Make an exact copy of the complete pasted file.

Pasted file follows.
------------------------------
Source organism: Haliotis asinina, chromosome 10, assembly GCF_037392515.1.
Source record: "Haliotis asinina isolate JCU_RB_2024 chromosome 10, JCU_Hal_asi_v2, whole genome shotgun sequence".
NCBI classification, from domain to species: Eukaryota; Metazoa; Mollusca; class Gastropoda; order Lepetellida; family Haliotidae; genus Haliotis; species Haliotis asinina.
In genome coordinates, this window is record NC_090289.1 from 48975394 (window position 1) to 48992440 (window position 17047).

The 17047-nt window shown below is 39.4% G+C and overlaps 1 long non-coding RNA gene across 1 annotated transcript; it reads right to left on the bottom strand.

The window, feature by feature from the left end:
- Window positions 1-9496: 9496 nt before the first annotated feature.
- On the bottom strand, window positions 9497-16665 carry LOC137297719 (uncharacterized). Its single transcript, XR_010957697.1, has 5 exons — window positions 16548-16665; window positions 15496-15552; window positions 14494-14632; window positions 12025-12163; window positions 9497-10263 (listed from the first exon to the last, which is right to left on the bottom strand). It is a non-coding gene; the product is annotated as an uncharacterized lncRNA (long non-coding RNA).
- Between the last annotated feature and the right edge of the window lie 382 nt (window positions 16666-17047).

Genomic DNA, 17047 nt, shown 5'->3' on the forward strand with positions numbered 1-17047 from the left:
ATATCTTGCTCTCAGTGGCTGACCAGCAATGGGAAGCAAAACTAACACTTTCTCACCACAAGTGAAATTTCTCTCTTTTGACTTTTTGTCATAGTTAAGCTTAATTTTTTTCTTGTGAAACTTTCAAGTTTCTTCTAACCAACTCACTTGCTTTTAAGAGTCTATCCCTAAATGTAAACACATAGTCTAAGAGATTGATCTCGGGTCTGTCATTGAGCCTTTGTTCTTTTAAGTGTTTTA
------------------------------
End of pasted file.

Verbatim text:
Source organism: Haliotis asinina, chromosome 10, assembly GCF_037392515.1.
Source record: "Haliotis asinina isolate JCU_RB_2024 chromosome 10, JCU_Hal_asi_v2, whole genome shotgun sequence".
NCBI classification, from domain to species: Eukaryota; Metazoa; Mollusca; class Gastropoda; order Lepetellida; family Haliotidae; genus Haliotis; species Haliotis asinina.
In genome coordinates, this window is record NC_090289.1 from 48975394 (window position 1) to 48992440 (window position 17047).

The 17047-nt window shown below is 39.4% G+C and overlaps 1 long non-coding RNA gene across 1 annotated transcript; it reads right to left on the bottom strand.

The window, feature by feature from the left end:
- Window positions 1-9496: 9496 nt before the first annotated feature.
- On the bottom strand, window positions 9497-16665 carry LOC137297719 (uncharacterized). Its single transcript, XR_010957697.1, has 5 exons — window positions 16548-16665; window positions 15496-15552; window positions 14494-14632; window positions 12025-12163; window positions 9497-10263 (listed from the first exon to the last, which is right to left on the bottom strand). It is a non-coding gene; the product is annotated as an uncharacterized lncRNA (long non-coding RNA).
- Between the last annotated feature and the right edge of the window lie 382 nt (window positions 16666-17047).

Genomic DNA, 17047 nt, shown 5'->3' on the forward strand with positions numbered 1-17047 from the left:
ATATCTTGCTCTCAGTGGCTGACCAGCAATGGGAAGCAAAACTAACACTTTCTCACCACAAGTGAAATTTCTCTCTTTTGACTTTTTGTCATAGTTAAGCTTAATTTTTTTCTTGTGAAACTTTCAAGTTTCTTCTAACCAACTCACTTGCTTTTAAGAGTCTATCCCTAAATGTAAACACATAGTCTAAGAGATTGATCTCGGGTCTGTCATTGAGCCTTTGTTCTTTTAAGTGTTTTA